I went with the “street kid” origin for no particular reason. Your choice of origin allows you to have certain dialog options later when situations warrant a perspective from that upbringing.
Feet on the Ground in Night City
The opening hour left a good impression. My V started out as a merc of moderate renown who had just returned to Night City from an ill-defined trip to Atlanta. V found himself in a bar, listening to the bartender talk about how his payment has come due to a local loan shark. V offers to talk to said shark as a favor to a friend.
As a professional courtesy, this loan shark, Kirk, offers to clear the debt if V would take on a simple job: steal a high-end sportscar, of which there are only four in the city. He provides V with a device that should nullify the vehicles security system, and so it’s out into the streets to find a way to where the car is stashed. V meets an old associate, a fixer known as the Padre, who gives him a lift while a bit of exposition is thrown down.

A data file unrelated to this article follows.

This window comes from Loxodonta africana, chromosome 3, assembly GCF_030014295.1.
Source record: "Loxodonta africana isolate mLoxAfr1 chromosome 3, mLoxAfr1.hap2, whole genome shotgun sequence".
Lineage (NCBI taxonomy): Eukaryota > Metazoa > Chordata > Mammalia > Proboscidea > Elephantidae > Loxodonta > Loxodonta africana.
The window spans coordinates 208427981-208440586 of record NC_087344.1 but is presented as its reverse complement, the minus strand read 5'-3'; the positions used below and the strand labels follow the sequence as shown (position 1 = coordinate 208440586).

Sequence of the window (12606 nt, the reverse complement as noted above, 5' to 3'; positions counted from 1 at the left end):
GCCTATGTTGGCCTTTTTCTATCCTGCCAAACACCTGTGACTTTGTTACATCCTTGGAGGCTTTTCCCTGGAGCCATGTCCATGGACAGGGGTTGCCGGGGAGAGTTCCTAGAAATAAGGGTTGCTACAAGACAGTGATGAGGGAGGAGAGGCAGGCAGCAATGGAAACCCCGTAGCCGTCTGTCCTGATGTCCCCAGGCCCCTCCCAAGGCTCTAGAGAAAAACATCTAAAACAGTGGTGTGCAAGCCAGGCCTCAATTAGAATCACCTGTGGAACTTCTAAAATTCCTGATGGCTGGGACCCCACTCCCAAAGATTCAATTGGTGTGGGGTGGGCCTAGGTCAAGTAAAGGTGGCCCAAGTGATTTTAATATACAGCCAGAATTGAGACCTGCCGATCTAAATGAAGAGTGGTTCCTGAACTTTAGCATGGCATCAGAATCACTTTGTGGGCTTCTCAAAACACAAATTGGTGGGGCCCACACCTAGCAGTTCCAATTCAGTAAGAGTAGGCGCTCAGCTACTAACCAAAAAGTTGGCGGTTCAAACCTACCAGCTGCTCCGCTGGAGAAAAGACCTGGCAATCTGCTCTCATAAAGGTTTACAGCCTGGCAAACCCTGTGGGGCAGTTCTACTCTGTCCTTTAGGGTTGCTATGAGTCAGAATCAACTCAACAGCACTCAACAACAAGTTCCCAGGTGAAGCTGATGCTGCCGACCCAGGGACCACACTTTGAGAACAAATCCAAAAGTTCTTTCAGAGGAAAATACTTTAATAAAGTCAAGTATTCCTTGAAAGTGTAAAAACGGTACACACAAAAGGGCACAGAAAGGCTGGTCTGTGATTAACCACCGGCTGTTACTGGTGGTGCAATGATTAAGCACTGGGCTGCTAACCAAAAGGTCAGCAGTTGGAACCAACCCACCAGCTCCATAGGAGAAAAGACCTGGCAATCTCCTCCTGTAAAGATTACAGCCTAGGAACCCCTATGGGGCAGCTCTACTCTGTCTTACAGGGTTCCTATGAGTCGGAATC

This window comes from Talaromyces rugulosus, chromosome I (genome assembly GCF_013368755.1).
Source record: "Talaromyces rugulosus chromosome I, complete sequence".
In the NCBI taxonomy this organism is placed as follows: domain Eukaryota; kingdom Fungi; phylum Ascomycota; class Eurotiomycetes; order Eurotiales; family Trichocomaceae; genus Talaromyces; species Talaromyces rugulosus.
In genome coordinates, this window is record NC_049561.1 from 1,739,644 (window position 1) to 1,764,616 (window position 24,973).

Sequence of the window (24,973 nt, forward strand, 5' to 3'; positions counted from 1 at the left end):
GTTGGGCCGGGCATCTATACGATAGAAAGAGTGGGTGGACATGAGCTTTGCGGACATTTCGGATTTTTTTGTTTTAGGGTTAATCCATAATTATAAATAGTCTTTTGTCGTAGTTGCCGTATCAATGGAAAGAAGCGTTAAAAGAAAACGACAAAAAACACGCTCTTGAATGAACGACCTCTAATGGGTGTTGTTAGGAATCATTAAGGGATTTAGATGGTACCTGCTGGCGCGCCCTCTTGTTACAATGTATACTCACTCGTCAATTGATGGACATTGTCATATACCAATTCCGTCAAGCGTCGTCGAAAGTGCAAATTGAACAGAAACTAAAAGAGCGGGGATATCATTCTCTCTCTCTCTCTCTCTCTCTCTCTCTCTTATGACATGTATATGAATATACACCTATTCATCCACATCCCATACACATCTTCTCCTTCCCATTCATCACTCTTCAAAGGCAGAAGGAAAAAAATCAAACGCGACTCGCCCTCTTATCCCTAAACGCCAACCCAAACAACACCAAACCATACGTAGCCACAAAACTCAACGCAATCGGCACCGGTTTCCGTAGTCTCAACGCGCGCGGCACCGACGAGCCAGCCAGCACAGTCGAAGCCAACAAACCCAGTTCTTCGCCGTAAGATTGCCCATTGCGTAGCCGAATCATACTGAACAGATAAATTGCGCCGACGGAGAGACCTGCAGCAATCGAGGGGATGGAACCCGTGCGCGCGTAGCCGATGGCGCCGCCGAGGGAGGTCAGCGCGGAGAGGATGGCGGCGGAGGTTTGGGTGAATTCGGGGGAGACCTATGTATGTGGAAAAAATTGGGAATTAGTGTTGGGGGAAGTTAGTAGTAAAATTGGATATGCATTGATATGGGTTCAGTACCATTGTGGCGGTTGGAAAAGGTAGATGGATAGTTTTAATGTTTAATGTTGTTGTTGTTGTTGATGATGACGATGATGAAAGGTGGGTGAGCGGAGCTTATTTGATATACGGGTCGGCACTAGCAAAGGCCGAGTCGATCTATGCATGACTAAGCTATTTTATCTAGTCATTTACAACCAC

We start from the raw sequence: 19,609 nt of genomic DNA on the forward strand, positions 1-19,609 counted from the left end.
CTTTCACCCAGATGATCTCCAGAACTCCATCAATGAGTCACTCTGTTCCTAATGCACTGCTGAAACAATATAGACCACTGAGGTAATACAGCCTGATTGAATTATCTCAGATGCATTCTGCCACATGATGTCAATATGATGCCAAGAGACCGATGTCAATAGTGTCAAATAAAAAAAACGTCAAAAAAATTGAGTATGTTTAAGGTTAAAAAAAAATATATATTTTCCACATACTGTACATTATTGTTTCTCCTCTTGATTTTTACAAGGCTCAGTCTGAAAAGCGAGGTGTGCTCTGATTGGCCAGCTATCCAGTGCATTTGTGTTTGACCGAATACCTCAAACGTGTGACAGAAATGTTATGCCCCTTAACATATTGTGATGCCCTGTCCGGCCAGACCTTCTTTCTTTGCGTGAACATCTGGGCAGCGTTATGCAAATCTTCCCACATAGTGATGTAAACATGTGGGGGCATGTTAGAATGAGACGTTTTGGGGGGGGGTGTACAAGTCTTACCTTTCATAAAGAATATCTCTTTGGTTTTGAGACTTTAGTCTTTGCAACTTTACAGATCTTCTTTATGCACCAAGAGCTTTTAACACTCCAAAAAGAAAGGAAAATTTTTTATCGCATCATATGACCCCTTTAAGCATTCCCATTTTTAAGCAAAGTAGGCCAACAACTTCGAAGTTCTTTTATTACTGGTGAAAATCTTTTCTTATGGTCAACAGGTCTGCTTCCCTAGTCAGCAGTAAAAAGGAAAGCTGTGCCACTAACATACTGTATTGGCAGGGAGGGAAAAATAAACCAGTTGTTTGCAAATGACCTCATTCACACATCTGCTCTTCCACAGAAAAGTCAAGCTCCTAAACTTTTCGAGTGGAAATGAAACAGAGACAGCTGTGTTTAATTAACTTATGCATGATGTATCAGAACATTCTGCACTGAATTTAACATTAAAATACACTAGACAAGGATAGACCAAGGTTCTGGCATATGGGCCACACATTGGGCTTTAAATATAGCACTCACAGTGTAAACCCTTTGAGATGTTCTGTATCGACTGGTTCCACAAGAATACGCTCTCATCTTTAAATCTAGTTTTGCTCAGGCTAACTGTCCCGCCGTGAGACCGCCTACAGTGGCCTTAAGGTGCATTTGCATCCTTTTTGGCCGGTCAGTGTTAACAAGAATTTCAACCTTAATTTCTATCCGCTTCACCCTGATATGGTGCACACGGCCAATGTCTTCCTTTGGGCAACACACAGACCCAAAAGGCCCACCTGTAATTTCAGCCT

You don’t get dropped into Night City in the first fifteen minutes; that would make your head spin. Instead, you’re put on a bit of a leash and are carried about 75% of the time to the places you go. This gives time to marvel at the scale of this world. It’s as big and as confusing as the run-up media indicated.
Of course, nothing goes to plan: just as V gets into the driver’s seat, he finds a gun in his face wielded by Jackie. At this point, Jackie and V only have a passing, professional-level familiarity with one another, but this is irrelevant as the hacking device turns out to be a dud and the NCPD swarms the garage. In a bit of deus ex machina V and Jackie are beaten up and dropped in an alleyway rather than thrown in jail.